Art Lee, a writer and guide who described the sylvan joys — and the slyest tricks — of fly-fishing to generations of trout and salmon anglers, died on July 25 at a hospital in Middletown, N.Y. He was 76.
Mr. Lee suffered a heart attack in his home in Roscoe, N.Y., in Sullivan County, on July 22 and was taken off life support three days later, said Galen Mercer, an illustrator of Mr. Lee’s books.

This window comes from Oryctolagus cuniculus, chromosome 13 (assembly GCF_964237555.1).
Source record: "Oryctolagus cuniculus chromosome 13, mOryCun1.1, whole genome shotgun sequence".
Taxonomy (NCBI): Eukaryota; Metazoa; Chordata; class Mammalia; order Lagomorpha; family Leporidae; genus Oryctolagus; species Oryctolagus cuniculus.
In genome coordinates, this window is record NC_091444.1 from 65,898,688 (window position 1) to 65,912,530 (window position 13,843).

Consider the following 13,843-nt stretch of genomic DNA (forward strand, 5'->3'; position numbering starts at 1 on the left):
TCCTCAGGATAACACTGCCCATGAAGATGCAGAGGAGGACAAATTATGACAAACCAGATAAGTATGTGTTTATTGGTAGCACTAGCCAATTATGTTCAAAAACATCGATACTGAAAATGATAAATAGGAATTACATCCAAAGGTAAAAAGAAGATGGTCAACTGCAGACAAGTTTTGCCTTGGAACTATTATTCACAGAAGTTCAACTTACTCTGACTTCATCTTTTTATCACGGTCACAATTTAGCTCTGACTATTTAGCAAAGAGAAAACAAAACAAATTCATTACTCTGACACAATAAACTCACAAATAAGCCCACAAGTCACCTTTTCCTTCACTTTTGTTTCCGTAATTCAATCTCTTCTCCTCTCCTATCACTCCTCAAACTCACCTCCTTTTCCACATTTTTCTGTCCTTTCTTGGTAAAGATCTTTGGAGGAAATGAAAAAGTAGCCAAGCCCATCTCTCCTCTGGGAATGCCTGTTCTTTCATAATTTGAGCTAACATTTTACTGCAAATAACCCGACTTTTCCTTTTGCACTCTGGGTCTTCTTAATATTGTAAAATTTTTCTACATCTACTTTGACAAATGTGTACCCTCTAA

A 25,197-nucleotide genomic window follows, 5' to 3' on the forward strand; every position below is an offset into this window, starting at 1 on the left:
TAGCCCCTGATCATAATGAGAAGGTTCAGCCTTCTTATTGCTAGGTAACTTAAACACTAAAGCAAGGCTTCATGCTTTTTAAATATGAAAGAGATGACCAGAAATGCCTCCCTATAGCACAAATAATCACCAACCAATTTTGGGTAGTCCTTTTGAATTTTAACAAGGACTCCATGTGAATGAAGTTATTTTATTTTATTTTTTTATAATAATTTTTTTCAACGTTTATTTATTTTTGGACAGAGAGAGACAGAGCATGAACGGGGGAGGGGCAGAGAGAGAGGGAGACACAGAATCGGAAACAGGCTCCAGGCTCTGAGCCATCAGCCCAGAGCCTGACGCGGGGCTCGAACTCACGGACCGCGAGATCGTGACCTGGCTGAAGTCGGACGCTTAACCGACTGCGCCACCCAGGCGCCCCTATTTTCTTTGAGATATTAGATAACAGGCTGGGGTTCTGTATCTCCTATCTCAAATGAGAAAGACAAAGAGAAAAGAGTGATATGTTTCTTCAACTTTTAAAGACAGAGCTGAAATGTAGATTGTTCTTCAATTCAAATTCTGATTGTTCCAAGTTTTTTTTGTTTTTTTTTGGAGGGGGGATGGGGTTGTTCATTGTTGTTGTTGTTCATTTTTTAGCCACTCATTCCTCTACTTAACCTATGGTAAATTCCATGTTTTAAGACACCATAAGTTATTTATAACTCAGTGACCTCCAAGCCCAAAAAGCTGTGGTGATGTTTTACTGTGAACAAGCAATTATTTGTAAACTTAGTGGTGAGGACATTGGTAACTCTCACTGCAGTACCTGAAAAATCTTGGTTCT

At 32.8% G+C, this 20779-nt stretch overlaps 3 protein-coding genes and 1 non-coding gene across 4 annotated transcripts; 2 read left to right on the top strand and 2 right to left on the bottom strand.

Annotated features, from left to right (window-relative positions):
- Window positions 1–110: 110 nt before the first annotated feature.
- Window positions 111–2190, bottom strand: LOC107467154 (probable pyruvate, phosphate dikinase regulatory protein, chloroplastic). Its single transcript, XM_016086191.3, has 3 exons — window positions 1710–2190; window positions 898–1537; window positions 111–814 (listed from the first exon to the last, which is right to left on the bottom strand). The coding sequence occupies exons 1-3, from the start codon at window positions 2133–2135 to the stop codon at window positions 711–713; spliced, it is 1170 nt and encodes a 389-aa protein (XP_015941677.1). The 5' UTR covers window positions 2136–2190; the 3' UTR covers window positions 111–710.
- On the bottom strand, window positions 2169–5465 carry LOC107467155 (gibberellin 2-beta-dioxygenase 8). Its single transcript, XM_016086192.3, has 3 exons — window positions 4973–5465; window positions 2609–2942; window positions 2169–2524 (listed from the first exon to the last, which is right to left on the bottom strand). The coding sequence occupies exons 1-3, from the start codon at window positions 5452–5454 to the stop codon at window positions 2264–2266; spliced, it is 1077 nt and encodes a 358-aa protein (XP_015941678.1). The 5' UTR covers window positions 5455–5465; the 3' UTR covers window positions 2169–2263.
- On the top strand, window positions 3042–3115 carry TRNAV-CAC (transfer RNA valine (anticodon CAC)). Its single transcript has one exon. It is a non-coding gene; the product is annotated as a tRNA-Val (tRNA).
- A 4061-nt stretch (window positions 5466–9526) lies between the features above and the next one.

Mr. Lee, in his pursuit of fish, championed streamside tactics over entomological science.
In an age when the sport was growing more technical, he argued that knowing where fish hide, stalking them without spooking them and casting to them perfectly were more important than carrying hundreds of flies to “match the hatch” — or imitate the exact insects on the water.
LINK (via: The New York Times)